|"We Can't Sustain Public Pensions"
September 7, 2010
The Chester County Retirement Board has struggled with two competing goals: meeting our state-mandated responsibility to provide government employees with defined-benefit pensions, and minimizing the burden on taxpayers. I believe these two goals are no longer compatible.
Much has been written about the growing pension crisis facing America's public sector. Crisis is not too strong a word. A recent Pew report estimates the nation's unfunded pension liabilities at $452 billion. Some think the number is much higher due to unrealistic pension-fund assumptions.
Since being elected Chester County controller and joining the Retirement Board in 2006, I have become increasingly concerned about such assumptions. Elected officials are often reluctant to cut spending, and they can use unrealistic assumptions to defer government obligations to fund pension plans. Such gimmicks pass the burden on to future policy-makers and, ultimately, future taxpayers.
Fortunately, the Chester County Retirement Board has avoided using unrealistic assumptions to defer obligations. And it's worth noting that counties' pension benefits are generally more in line with the private sector than those of school districts and the federal and state governments.
However, all taxpayers should remain vigilant about the pension crisis. Even in Chester County, where elected officials have been conservative in their approach, there are challenges ahead.
Our advisers say the county must maintain a rate of return of 7.5 percent on its investments, year in and year out, to maintain the status quo. If we earn less, we will fall behind on our obligations, and the taxpayers will have to make up the difference.
Earning 7.5 percent on a well-diversified portfolio of stocks each year is never easy. In this economy, it would require extraordinary skill and a good deal of luck.
It's even more difficult for governments, which must keep sizable portions of their retirement funds liquid to pay current retirees. In Chester County, we must maintain up to 35 percent of the fund in bonds and cash, which traditionally yield much less than 7.5 percent. Thus, the remaining 65 percent of the fund has to earn better than 11 percent. If we fall short of that, we must make up the difference with contributions from the general fund - that is, taxpayers.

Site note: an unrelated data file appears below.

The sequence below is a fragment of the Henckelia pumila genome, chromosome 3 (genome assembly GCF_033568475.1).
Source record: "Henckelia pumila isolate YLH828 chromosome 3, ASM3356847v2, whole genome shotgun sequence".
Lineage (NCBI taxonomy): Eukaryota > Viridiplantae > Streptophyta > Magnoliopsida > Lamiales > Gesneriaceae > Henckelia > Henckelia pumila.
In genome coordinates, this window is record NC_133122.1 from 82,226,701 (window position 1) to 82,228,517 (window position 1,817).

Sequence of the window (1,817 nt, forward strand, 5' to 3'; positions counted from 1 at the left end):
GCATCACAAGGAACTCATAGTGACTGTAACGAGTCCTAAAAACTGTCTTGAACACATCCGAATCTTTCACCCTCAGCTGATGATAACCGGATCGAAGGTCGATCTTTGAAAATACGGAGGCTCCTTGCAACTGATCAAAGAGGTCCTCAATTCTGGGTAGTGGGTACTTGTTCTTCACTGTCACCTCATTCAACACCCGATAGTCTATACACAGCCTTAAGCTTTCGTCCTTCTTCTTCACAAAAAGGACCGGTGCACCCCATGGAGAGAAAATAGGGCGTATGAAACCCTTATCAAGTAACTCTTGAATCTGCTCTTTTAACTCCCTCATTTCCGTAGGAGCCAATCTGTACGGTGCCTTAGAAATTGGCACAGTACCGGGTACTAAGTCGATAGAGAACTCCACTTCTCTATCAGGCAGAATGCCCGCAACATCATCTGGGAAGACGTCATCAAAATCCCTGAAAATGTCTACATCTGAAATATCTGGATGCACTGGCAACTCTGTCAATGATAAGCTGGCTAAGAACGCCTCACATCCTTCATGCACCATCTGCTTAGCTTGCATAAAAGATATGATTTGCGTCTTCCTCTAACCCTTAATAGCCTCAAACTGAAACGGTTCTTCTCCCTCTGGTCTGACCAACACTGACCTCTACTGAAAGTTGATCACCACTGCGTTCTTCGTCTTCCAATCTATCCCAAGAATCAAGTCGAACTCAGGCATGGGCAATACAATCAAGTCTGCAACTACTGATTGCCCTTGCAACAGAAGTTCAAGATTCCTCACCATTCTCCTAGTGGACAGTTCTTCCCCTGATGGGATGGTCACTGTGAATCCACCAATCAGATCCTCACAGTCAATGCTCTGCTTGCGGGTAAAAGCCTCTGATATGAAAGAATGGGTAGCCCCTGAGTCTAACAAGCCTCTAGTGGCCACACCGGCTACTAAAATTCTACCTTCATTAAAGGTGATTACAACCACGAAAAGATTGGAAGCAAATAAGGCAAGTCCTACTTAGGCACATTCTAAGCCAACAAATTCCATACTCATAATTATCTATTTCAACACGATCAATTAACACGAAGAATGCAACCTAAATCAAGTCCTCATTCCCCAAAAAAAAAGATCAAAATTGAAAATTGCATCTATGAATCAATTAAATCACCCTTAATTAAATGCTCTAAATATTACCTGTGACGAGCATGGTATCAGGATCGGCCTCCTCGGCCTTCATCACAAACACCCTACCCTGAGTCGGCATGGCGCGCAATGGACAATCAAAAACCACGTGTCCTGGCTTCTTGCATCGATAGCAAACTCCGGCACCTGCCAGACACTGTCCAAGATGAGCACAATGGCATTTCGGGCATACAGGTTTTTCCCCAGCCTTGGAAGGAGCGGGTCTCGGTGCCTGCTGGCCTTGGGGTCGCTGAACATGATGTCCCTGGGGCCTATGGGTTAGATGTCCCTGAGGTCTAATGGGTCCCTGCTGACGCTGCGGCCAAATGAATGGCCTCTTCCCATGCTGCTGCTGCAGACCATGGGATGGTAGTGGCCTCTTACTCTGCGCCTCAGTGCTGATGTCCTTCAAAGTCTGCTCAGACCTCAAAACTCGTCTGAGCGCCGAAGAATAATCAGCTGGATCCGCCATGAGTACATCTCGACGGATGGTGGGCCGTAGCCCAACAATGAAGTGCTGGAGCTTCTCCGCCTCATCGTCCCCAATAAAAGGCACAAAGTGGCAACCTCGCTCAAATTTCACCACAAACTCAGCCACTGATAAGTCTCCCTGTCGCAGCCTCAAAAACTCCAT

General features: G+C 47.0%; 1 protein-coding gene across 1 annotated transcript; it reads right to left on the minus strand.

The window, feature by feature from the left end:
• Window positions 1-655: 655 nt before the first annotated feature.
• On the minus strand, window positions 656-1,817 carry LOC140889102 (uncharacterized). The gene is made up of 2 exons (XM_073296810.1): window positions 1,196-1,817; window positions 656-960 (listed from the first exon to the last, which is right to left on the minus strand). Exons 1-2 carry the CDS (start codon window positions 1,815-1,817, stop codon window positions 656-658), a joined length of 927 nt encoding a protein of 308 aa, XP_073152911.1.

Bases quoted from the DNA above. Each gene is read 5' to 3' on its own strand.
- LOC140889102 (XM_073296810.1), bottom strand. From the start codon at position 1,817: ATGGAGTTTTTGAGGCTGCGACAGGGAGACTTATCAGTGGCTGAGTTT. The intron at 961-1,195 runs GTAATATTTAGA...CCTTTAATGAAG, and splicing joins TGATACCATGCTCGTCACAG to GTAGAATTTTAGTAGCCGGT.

Another area of concern is postponement of pension obligations. Recent state legislation allows counties to extend payment of pension liabilities by up to 30 years. This is like refinancing a 15-year mortgage with a 30-year mortgage: The monthly payments are lower, but the payment schedule extends another 15 years, with the additional interest costs that entails. Again, this passes the burden to future policy-makers and taxpayers.
The Chester County Retirement Board makes assumptions about other factors, such as the rate of growth of county salaries and the life expectancy of retirees. If these assumptions are wrong, the liability to taxpayers can be dramatically understated, forcing future taxpayers to foot the bill current officials aren't paying.
All the factors I've mentioned give elected officials opportunities to "hide the ball" by lowering contributions to pension funds and passing the burden to future generations. While not prevalent in Chester County, such practices have been going on in the public sector for years.
Pennsylvania needs real pension reform allowing state and local governments to provide defined-contribution plans, like the 401(k)s that most private sector employees have. In the meantime, taxpayers must understand how the pension process works so that, come budget time, they can ask their elected officials the right questions and make sure they don't "kick the can down the road" to our children and grandchildren.